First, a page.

Jennifer Simerman
Jennifer Simerman
Secretary for Communications
October 9, 2019 // Diocese

Giving men the tools to find freedom in Christ

Jennifer Simerman
Jennifer Simerman
Secretary for Communications

Support group.

The phrase prompts images of grim faces, stuffy and dimly lit rooms, hopelessness, grief and stale coffee. Men who are led to the St. Augustine Men’s Group, however, are often surprised and even delighted to find meetings where joy and laughter are not forbidden, but rather, welcomed.

St. Augustine Men’s Group is a ministry supported by the Diocese of Fort Wayne-South Bend that began in 2016. It uses the slogan “our hearts are restless, until they rest in you.” Group members hold meetings both in Fort Wayne and South Bend with the purpose of helping men discover and embrace freedom from the sin of pornography and rebuild their lives through faith and brotherhood.

Father Benjamin Muhlenkamp, pastor of St. Louis, Besancon Parish, New Haven, helps lead the meetings. He noted: “These men come to the group thinking that they’re the worst of sinners, and worried that they would be judged, but then come to realize that’s not the case. We have a great time together.”

“If all we did was focus on the problem and our struggles, it would be a sad, uninspiring and hollow meeting,” said Glen, a group leader. “Instead, we focus on the positive and what we can do to overcome our daily struggles. While this is a serious topic, even in the darkest moments when men share their struggles, we still lift each other up. That happens in prayer, words of praise and when appropriate, laughter. Humor helps bring needed levity to balance the seriousness and focus of the discussions.”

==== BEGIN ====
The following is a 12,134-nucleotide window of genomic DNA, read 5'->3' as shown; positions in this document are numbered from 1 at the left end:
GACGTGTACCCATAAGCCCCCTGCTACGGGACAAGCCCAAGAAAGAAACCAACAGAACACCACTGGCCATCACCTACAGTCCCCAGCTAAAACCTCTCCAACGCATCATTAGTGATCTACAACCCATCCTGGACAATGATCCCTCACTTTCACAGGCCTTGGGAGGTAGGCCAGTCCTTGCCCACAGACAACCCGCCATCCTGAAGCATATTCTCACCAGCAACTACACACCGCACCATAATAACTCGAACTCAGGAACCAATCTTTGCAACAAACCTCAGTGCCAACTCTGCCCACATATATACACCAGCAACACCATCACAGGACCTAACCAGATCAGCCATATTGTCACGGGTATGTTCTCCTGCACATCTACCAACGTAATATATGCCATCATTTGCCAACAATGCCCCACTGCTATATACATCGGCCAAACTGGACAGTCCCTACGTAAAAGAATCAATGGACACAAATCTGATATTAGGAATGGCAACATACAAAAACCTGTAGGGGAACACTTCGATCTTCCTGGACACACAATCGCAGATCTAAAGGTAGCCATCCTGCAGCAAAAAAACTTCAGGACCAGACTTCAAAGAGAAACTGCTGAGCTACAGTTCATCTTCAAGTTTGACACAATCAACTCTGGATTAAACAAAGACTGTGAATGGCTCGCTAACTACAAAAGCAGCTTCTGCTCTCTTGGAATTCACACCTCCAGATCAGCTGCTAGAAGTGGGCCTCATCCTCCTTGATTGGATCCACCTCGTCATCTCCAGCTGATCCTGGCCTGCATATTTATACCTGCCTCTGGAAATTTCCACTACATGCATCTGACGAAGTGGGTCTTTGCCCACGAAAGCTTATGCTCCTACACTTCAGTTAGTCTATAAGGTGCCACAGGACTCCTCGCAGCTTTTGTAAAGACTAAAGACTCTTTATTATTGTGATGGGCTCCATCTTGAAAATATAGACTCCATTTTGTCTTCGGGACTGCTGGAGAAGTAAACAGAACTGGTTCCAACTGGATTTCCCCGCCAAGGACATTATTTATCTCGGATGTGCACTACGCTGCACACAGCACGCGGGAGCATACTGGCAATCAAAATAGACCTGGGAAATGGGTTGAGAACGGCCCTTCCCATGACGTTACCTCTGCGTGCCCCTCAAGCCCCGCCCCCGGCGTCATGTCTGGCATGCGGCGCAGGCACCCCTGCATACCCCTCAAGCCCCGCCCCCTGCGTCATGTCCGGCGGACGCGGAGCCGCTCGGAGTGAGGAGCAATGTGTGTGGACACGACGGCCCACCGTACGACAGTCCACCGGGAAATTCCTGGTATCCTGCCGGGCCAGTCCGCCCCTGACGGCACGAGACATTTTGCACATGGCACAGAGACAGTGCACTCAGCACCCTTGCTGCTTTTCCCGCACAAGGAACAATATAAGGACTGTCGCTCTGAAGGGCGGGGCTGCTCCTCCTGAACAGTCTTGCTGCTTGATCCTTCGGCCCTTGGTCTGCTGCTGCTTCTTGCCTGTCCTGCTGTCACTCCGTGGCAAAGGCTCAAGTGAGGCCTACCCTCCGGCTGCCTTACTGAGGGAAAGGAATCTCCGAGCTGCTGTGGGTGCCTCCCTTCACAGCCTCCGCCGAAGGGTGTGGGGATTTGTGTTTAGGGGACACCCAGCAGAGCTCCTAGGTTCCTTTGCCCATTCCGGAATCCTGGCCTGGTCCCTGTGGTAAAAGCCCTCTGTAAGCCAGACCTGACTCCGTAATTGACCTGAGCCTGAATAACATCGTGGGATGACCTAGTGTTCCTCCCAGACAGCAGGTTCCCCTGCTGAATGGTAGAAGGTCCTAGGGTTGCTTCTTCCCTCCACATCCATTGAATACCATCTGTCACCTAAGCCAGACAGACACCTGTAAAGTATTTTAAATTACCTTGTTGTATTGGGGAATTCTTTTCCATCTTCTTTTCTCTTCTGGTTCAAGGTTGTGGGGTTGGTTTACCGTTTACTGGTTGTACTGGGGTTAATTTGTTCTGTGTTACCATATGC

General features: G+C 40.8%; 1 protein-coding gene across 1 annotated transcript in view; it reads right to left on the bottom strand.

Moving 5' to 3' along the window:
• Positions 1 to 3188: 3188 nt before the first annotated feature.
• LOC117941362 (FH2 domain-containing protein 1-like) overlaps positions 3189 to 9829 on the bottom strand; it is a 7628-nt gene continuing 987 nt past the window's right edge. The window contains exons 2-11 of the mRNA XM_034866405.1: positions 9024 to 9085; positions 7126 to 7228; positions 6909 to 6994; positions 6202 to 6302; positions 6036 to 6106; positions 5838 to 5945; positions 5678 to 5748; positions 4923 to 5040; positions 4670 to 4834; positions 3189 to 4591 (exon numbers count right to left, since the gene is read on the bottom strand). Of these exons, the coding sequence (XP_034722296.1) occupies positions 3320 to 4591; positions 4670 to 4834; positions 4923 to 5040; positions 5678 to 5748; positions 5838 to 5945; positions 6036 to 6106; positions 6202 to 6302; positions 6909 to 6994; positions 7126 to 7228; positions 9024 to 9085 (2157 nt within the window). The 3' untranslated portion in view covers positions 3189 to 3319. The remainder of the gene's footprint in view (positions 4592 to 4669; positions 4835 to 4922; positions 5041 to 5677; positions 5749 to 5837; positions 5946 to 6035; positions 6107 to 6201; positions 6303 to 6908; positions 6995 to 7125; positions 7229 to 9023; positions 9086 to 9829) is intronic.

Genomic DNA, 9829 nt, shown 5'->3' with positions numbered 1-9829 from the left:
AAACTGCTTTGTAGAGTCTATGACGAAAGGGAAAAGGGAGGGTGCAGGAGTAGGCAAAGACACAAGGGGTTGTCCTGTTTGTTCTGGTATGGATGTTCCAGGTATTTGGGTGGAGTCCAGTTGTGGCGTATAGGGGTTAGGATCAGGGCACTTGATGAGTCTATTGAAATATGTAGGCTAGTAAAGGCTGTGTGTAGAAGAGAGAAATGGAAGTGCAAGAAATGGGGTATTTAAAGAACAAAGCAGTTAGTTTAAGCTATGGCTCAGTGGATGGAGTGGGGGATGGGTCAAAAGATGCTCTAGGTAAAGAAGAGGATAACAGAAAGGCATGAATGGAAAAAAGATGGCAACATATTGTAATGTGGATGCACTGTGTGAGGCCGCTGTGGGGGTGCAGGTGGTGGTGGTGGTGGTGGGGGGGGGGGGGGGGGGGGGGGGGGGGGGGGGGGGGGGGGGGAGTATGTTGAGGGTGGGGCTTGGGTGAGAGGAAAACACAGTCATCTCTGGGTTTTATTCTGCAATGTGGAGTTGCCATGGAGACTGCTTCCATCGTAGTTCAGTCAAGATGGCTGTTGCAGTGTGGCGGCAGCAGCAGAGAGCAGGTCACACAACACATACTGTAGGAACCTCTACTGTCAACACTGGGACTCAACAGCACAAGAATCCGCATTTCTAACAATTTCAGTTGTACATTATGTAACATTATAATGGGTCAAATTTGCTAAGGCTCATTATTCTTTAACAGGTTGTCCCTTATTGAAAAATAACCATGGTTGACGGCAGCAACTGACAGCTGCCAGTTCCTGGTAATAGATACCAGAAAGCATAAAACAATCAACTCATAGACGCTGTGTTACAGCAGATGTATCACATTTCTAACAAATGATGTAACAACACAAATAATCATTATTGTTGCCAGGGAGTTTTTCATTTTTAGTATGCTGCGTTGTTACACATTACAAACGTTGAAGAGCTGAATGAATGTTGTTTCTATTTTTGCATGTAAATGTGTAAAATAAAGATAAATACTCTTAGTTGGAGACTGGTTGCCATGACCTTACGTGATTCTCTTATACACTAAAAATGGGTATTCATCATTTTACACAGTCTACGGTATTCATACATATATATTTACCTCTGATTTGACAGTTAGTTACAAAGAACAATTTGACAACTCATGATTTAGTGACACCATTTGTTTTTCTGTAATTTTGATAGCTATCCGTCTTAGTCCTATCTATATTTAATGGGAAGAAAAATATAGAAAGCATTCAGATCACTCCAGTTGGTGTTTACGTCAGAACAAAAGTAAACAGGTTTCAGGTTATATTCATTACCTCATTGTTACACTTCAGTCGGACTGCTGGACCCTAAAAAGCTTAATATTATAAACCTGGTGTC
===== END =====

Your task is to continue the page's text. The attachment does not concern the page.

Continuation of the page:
Growing numbers

Over the summer, St. Augustine Men’s Group leaders met with Bishop Kevin C. Rhoades and diocesan priests to share their mission and tell firsthand accounts of how the group is positively impacting the participants’ lives. At the meeting, priests spoke of the need and urgency of this type of support, as impurity has become one of the most-confessed sins.

According to Covenant Eyes, a survey by the Barna Group on behalf of Proven Men, an organization that helps men struggling with sexual addiction, 64% of men in America are viewing pornography on a monthly basis. In fact, according to Barna, nearly one-third of men between ages 18-30 are or think they are addicted to pornography. These are only a few of the statistics that illustrate the pornography epidemic, which is fueled by the use of phones that make it more accessible and transportable.

Many men do not understand the negative impact that pornography has on their lives. They believe the socially constructed lie that it is harmless and does not have consequences. The truth is quite contrary. Pornography promotes addictive, lustful, deceitful and self-centered thoughts and behaviors that can negatively impact not just the viewer, but his spouse, family, relationships, work and his general outlook on the world. 

As a result of the summer meeting with clergy, promotion of the St. Augustine Men’s Group has begun in confessionals across the diocese. An informational card that can be given to men mentions the anonymous meetings.

Additionally, Father Daniel Scheidt of St. Vincent de Paul Parish, Fort Wayne, has facilitated a second meeting location for the Fort Wayne group and championed the mission via the parish website, bulletin and other communication tools.

The weekly meetings are seeing a rise in attendance, although maybe not as much as one might expect.